Bills Brown signed:

▪ Assembly Bill 1511, by Assemblyman Miguel Santiago, D-Los Angeles, requiring that the infrequent loans of a firearm be made only to family members.

▪ Senate Bill 880, co-authored by Hall and Sen. Steve Glazer, D-Orinda, and Assembly Bill 1135, Assemblyman Marc Levine, D-Greenbrae, amending the definition of assault weapons to include semi-automatic rifles with magazines that can be detached with a bullet button.

▪ Assembly Bill 1695, by Assemblyman Rob Bonta, D-Alameda, expanding the existing misdemeanor of making a false report to law enforcement to include that a firearm has been lost or stolen, and imposing a 10-year ban on owning a firearm for people convicted of making a false report.

▪ Senate Bill 1235, de León, creating a new regulatory framework for purchasing and selling ammunition.

▪ Senate Bill 1446, Sen. Loni Hancock, D-Berkeley, banning possession of high-capacity magazines holding more than 10 rounds.

Bills Brown vetoed:

▪ Assembly Bill 1176, by Cooper, which would have put an initiative on the ballot to clarify that stealing a firearm is felony grand theft.

▪ Assembly Bill 1674, by Santiago, which would have extended the limit on handguns of one purchase per month to long guns.

Brown said in a veto message that the regulation “would have the effect of burdening lawful citizens who wish to sell certain firearms that they no longer need.”

▪ Assembly Bill 2607, by Assemblyman Phil Ting, D-San Francisco, which would have expanded the list of people who are able to petition for gun violence restraining orders to include employers, co-workers, and mental health and school workers who had contact with the subject in the past six months.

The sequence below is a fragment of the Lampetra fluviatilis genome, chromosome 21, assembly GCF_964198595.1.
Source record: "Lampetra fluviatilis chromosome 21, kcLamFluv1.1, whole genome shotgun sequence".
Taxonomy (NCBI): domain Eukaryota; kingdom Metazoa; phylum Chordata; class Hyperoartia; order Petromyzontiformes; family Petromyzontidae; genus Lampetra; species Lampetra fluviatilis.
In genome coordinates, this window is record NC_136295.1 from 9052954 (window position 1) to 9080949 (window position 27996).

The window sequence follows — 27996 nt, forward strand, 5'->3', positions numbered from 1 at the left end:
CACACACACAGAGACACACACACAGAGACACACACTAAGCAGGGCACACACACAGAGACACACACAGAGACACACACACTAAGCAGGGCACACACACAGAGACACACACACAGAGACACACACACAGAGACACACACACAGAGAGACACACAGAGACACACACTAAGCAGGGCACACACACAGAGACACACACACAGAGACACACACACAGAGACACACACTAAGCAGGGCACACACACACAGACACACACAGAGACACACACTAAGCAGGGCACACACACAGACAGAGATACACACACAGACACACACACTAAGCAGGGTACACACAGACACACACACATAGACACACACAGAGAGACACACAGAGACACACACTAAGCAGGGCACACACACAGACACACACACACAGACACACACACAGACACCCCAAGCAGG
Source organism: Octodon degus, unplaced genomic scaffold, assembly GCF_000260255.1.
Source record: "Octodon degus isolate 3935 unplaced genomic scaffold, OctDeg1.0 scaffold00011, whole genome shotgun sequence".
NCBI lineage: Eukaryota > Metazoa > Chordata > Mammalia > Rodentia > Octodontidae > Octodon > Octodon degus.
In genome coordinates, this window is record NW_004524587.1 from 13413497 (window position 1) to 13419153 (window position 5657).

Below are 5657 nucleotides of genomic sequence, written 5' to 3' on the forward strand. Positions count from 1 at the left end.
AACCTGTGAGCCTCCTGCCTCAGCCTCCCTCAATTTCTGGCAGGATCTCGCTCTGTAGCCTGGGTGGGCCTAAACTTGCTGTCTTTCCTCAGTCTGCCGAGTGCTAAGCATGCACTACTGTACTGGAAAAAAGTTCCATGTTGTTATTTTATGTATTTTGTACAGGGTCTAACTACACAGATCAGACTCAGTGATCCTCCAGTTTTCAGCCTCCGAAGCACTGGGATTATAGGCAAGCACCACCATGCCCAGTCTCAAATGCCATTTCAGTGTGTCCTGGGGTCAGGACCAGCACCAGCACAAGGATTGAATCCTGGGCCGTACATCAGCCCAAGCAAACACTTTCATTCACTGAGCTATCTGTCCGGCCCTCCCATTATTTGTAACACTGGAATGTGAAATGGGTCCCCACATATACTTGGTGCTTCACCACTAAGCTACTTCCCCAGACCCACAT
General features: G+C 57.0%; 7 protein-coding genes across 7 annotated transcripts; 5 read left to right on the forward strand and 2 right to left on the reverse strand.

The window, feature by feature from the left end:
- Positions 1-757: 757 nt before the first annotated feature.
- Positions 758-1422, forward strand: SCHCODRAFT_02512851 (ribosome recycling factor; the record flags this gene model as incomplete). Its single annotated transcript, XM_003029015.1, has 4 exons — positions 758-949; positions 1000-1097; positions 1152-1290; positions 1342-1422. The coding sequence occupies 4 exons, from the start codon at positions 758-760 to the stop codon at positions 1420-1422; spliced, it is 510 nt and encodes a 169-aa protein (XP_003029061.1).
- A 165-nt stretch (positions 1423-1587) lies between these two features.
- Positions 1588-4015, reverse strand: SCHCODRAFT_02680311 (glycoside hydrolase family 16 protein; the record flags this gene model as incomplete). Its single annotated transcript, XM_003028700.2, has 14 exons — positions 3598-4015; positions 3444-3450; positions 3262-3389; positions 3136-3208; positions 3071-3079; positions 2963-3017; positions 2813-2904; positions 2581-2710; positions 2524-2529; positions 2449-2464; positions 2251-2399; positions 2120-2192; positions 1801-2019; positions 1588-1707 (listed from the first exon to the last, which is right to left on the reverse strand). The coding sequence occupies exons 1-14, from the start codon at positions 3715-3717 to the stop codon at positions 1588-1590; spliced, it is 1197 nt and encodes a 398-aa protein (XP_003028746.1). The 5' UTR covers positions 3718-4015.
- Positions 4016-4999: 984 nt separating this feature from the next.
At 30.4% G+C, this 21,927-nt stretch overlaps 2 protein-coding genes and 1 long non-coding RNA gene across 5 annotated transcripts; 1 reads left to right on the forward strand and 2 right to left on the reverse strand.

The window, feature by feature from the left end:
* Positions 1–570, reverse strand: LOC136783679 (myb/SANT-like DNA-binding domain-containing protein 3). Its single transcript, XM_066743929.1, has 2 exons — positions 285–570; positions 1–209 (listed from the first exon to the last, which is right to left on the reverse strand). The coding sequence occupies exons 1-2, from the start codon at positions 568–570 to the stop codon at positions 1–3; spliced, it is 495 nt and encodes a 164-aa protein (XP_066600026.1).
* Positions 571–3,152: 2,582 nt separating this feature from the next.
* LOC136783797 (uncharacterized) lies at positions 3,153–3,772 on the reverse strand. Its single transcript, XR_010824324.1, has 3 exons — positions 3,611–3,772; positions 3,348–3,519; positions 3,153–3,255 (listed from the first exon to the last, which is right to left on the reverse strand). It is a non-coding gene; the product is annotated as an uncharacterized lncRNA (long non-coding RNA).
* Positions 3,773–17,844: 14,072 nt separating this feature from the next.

In a veto message, Brown said expanding the list would be “premature.”

▪ Senate Bill 894, by Sen. Hannah-Beth Jackson, D-Santa Barbara, which would have made it an infraction to fail to report the theft or loss of a stolen firearm.

In a veto message, Brown noted that he vetoed similar messages in 2012 and 2013 “because I did not believe that a measure of this type would help identify gun traffickers or enable law enforcement to disarm people prohibited from having guns.

“I continue to believe that responsible people report the loss or theft of a firearm and irresponsible people do not; it is not likely that this bill would change that.”

▪ Assembly Bill 1673, by Gipson, which would have expanded the definition of “firearm” to curb homemade weapons created without serial numbers, or “ghost guns.”

Editor’s note: This post was updated at 2:25 p.m. Friday to correct an inaccurate description of Assembly Bill 1695.

Sen. Isadore Hall, D-Compton, lit into representatives of the firearms organizations opposed to a slew of gun control bills during an Assembly committee hearing earlier this year.

"After San Bernardino... People are fed up with the NRA," Gavin Newsom said during a meeting with The Sacramento Bee editorial board in February 2016.

David Siders: 916-321-1215, @davidsiders